Currency scare: Hong Kong on alert as local currency falls for fourth straight day
For the first time in a decade, the Hong Kong Monetary Authority may need to defend the local currency from weakening too much as the Hong Kong dollar has now fallen four days in a row, hitting a fresh four-year low of 7.8090 to the US dollar.
The offshore yuan also weakened by 0.23 per cent on Tuesday to 6.5973 after Beijing said the country’s gross domestic product grew 6.9 per cent last year, the weakest in 25 years.
The Hong Kong dollar hit 7.8090 Tuesday afternoon before bouncing back to 7.8068 later, down 0.12 per cent. It has now dropped a total of 0.61 per cent over the past four trading days.
“There is strong selling pressure on both Hong Kong dollar and yuan these days. Besides capital outflow, some traders may be trying to sell the dollar down amid the poor market sentiment,” said Jasper Lo Cho-yan, director of Tung Shing Futures. “It may well go down to 7.85, which will trigger HKMA intervention.”
HKMA chief executive Norman Chan Tak-lam said on Monday that about US$130 billion that has flowed into the city over the past years is starting to leave following the US interest rate rise in December and the stock market slump.
He said the capital outflow would continue and interest rates rise accordingly but vowed to defend the peg and said the HKMA would intervene when the currency touches the weak end of the peg at 7.85. The last time that happened was 2005.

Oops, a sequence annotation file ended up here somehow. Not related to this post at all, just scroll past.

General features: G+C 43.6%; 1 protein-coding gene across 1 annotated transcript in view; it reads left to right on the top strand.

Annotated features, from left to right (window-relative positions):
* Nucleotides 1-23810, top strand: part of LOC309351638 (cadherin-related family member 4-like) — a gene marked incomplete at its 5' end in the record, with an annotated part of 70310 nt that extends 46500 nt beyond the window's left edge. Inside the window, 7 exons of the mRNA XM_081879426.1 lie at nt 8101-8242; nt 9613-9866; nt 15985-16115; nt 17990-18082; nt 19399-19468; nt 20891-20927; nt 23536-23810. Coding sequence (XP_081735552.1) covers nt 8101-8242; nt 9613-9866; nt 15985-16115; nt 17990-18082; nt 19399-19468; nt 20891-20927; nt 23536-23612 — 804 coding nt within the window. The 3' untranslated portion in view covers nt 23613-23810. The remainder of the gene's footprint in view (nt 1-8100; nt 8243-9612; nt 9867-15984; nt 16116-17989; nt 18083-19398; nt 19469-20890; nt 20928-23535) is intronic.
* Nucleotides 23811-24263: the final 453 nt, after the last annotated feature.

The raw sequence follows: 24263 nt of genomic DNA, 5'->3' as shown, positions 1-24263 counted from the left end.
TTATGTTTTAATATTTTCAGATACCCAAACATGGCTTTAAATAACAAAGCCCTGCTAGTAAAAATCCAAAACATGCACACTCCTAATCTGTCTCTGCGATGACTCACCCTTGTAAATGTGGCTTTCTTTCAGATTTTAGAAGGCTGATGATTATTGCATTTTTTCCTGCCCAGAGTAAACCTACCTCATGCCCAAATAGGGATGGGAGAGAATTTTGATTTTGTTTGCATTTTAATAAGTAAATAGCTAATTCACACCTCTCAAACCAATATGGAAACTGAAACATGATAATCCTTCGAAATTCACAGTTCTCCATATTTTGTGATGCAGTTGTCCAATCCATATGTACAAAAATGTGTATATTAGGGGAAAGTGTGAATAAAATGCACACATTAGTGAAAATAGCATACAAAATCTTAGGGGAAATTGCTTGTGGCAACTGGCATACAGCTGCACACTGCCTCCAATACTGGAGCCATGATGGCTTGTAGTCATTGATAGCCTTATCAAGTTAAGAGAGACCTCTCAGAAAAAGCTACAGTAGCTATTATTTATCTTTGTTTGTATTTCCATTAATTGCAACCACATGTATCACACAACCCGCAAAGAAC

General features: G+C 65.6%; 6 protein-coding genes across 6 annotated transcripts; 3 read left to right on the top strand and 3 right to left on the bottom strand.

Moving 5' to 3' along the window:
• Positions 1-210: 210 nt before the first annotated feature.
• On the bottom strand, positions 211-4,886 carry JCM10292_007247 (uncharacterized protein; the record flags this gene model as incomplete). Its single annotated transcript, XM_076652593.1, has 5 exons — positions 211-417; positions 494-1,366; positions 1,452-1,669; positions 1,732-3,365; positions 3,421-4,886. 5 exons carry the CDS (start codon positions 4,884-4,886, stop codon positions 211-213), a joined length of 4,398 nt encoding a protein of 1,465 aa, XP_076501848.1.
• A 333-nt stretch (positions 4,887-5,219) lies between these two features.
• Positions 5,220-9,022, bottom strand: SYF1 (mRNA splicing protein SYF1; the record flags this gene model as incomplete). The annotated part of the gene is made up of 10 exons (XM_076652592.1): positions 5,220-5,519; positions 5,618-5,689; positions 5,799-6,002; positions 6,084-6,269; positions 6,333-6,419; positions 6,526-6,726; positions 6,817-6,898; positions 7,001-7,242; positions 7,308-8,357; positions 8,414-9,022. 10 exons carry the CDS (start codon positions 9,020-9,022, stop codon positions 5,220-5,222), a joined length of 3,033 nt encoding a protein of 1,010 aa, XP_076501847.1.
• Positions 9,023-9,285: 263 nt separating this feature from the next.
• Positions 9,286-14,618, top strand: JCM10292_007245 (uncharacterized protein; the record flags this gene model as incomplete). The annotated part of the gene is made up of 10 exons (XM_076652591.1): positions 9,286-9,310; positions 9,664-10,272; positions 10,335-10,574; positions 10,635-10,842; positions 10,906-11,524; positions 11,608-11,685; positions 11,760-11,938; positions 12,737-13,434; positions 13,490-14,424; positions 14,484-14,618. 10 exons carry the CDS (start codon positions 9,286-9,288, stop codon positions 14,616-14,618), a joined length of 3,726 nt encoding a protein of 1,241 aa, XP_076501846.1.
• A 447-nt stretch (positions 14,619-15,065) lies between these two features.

Capital outflow led to three-month Hong Kong dollar Hibor rising to 0.47 per cent on Tuesday, up from 0.44 per cent on Monday and 0.39 per cent at the end of last year. It is still below the three-month US dollar Libor at 0.62 per cent.
DBS said in a research note yesterday that the Hong Kong dollar had become another proxy for the weak yuan.
Bank of America Merrill Lynch’s emerging Asia FI/FX strategist Claudio Piron warned investors to hedge currency risks.
“For many years the prospect of weaker-than-expected growth in China or a large-scale onshore yuan (CNY) devaluation has loomed large as a ‘black swan’ event risk,” he said. “This is especially so for Hong Kong given its proximity and close economic ties to China...We recommend investors to hedge against the rising risk of weaker-than-expected growth in China and the likelihood of a rising risk premium in Hong Kong dollar rates over and above US dollar equivalents.”
The onshore yuan was trading at 6.5776 on Tuesday, stronger by 0.02 per cent from Monday.
Both onshore and offshore yuan posted a strong gain on Monday after the PBOC announced it would impose a 17.5 per cent reserve requirement ratio from January 25 on foreign banks’ yuan deposits.
The DBS report said the new requirement “will probably deter speculation against the offshore yuan for now”.
The borrowing cost of the offshore yuan, CNH Hibor, dropped back to 1.86 per cent for overnight funding on Tuesday after hitting a record high fixing at 66 per cent last week.
Long-term rates remain high with one-week CNH Hibor at 6.24 per cent, one-month at 9.175 per cent, two months at 9.3565 per cent and three months at 8,936 per cent.